|Keratinases||Percentage extracellular protein|
|KerUS pet 28||26%|
|KerA pet 28||23%|
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Intracellular extinction rate was performed simultaneously to protein concentration determination and could be set in relation to each other (fig. ). KerP in pSB1C3 backbone and KerA in pet28b+ backbone showed highest protein amount intracellular, with KerUS in psB1C3 vector showing the lowest expression. This goes in line with our extinction rates observing these keratinases.
Regarding the time courses of enzyme activity intracellular (in relation to the protein concentration) fig.6 and extracellular (in relation the their OD600) (fig. 7), we see that KerUS pSB1C3 shows the significantly highest enzyme activity, while extracellular KerUS in pet28b+ shows highest enzyme activity extracellularly. This might lead to the assumption that KerUS is highly expressed in the cell on a pet28b+ backbone but can be also successfully secreted when being located on the pSB1C3 backbone.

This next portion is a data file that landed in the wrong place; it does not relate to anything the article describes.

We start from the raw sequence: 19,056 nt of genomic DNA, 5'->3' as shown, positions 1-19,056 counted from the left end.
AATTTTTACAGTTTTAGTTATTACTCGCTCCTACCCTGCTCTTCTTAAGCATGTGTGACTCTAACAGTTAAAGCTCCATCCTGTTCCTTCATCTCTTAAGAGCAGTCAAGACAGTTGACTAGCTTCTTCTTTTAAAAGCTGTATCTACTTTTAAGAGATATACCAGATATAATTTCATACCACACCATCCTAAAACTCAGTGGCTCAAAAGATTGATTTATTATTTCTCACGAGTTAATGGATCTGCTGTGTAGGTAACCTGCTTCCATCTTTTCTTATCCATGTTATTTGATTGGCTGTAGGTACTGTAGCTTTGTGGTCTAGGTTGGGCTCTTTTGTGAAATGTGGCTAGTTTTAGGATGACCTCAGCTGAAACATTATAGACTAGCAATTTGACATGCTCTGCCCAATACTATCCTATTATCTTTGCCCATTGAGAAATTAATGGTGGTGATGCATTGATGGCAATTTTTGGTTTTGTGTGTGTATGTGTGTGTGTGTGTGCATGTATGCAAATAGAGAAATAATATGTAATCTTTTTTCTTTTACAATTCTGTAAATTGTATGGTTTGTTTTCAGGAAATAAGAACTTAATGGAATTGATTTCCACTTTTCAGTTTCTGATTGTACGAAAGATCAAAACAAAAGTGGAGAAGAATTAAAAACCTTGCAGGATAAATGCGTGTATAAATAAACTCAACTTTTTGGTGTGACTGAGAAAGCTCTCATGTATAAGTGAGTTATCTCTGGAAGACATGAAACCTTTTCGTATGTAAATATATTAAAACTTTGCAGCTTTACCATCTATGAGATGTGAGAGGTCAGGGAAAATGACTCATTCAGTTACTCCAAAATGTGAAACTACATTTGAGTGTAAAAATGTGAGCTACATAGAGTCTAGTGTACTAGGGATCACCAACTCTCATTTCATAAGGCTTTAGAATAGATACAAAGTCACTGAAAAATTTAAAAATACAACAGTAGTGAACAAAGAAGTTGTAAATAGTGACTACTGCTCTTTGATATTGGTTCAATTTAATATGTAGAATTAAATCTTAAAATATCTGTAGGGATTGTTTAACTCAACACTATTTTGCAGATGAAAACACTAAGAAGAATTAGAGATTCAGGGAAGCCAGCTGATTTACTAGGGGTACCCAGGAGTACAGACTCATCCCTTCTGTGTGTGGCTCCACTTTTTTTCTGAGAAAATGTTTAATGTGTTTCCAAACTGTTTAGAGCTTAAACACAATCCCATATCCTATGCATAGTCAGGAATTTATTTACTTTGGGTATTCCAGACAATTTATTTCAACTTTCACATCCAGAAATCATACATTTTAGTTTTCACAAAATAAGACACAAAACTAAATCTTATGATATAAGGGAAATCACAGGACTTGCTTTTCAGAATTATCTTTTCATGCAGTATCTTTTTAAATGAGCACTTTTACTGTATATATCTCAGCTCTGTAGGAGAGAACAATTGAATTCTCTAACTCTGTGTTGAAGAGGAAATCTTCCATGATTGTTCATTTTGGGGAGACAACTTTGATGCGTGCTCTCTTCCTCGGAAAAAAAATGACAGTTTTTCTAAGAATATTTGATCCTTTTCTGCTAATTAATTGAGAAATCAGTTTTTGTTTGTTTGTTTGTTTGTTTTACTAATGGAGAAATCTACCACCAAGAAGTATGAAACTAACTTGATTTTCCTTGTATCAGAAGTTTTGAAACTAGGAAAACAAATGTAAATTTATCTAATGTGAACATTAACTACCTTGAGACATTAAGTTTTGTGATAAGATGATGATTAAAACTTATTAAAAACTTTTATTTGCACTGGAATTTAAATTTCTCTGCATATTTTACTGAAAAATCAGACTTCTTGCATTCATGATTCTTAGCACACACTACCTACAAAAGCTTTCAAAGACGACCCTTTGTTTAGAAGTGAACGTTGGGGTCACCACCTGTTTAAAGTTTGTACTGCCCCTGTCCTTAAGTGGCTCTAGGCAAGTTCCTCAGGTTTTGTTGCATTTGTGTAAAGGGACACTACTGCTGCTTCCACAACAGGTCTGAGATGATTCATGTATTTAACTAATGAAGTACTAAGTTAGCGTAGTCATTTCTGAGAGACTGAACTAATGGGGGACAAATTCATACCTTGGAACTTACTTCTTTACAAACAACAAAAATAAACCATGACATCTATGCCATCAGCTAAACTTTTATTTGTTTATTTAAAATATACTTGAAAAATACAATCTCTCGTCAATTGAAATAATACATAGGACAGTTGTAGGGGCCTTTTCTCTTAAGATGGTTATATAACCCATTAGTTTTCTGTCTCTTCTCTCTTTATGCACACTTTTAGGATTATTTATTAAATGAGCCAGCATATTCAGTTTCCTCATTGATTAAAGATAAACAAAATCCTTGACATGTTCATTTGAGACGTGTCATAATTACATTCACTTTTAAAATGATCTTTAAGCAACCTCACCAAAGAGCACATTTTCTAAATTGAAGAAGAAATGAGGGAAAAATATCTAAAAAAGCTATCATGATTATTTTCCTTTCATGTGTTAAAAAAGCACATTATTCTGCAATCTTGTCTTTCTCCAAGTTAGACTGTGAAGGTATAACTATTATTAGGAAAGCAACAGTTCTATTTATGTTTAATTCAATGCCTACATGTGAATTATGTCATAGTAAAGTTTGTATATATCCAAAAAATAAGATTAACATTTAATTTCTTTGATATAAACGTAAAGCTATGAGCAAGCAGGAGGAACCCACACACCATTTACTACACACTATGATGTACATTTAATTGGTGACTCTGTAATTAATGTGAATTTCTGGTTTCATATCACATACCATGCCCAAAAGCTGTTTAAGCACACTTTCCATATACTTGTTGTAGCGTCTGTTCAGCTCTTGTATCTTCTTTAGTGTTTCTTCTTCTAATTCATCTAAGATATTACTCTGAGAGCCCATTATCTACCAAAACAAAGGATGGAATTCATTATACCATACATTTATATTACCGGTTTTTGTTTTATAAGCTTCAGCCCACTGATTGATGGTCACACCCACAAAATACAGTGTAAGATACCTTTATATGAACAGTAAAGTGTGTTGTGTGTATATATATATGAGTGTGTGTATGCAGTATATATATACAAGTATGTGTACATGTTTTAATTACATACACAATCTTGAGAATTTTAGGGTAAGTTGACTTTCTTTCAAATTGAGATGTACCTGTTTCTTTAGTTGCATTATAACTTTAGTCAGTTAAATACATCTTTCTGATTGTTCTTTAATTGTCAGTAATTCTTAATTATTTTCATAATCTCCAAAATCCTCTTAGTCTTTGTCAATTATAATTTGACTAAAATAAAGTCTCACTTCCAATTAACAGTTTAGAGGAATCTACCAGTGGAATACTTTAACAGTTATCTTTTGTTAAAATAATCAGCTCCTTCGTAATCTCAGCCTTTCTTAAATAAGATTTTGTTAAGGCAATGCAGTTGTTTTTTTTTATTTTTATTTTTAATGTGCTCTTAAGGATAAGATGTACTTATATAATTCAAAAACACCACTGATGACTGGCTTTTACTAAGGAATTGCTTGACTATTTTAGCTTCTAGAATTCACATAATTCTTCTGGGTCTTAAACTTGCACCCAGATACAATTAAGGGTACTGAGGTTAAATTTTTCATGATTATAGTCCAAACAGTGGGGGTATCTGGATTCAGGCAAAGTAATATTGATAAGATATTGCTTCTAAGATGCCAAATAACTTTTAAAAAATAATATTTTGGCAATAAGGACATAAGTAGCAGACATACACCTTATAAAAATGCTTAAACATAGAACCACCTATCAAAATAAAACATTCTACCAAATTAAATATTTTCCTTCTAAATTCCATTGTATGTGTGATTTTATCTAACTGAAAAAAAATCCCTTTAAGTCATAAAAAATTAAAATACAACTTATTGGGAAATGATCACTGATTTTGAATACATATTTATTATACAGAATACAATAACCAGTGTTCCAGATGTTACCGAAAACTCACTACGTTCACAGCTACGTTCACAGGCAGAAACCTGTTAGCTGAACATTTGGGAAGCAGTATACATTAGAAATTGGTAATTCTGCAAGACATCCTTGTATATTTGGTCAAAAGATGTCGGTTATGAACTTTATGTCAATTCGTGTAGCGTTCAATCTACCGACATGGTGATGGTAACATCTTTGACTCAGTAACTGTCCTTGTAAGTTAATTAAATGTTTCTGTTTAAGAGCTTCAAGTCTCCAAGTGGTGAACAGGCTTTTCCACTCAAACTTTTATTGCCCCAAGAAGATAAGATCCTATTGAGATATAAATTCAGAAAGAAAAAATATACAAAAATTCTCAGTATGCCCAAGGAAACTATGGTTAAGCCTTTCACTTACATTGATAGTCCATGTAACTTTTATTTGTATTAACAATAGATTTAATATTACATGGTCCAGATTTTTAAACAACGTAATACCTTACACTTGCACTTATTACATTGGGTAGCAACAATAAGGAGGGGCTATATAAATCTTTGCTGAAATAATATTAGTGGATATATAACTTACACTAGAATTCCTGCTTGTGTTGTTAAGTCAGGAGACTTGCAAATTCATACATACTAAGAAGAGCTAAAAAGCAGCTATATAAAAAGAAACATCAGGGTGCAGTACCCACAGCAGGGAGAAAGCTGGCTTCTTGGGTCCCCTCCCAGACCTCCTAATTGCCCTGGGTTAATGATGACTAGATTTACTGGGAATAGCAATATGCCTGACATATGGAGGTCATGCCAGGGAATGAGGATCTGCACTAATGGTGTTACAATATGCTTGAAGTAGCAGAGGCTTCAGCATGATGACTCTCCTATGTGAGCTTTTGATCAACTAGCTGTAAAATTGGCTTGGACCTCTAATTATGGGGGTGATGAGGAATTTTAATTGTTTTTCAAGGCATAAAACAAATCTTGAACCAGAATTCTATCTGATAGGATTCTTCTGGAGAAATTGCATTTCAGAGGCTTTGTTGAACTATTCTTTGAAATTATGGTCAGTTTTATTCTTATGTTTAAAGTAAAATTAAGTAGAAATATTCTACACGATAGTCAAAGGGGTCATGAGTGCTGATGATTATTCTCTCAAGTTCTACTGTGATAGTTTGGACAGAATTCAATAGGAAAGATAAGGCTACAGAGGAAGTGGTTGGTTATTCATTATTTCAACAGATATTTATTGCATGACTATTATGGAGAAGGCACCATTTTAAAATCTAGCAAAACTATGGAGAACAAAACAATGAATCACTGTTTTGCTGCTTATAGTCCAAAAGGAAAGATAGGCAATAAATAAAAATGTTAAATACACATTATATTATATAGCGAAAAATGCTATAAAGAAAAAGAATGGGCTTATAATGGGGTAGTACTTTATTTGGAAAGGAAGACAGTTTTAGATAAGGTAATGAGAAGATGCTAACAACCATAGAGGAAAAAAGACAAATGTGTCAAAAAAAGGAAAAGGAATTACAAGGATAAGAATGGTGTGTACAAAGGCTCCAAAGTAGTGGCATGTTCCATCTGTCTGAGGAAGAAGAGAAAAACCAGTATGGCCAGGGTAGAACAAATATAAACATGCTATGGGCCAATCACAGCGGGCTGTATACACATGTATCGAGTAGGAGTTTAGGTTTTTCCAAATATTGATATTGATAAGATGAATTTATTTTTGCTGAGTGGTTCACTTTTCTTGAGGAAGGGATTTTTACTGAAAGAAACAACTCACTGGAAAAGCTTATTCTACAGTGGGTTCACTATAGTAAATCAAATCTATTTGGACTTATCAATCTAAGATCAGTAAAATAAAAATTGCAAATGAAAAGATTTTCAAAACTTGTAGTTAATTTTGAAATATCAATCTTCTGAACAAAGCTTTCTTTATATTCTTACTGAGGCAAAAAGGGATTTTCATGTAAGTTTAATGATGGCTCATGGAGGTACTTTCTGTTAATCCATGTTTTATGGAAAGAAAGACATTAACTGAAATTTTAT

Sequencing kerUS forward
Blue: Alignment with backbone and lac promotor, RBS
Red : transposon
Sequencing kerA forward
Green: alignment with backbone, lac, RBS
Blue: Alignment with pelB seq
Orange: Alignment with kerA
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- Hu, Hong; He, Jun; Yu, Bing; Zheng, Ping; Huang, Zhiqing; Mao, Xiangbing et al. (2013): Expression of a keratinase (kerA) gene from Bacillus licheniformis in Escherichia coli and characterization of the recombinant enzymes. In: Biotechnology letters 35 (2), S. 239–244.
- Jaouadi, Nadia Zaraî; Rekik, Hatem; Badis, Abdelmalek; Trabelsi, Sahar; Belhoul, Mouna; Yahiaoui, Amina Benkiar et al. (2013): Biochemical and molecular characterization of a serine keratinase from Brevibacillus brevis US575 with promising keratin-biodegradation and hide-dehairing activities. In: PloS one 8 (10), e76722.
- Sharma, Richa; Gupta, Rani (2010): Extracellular expression of keratinase Ker P from Pseudomonas aeruginosa in E. coli. In: Biotechnology letters 32 (12), S. 1863–1868.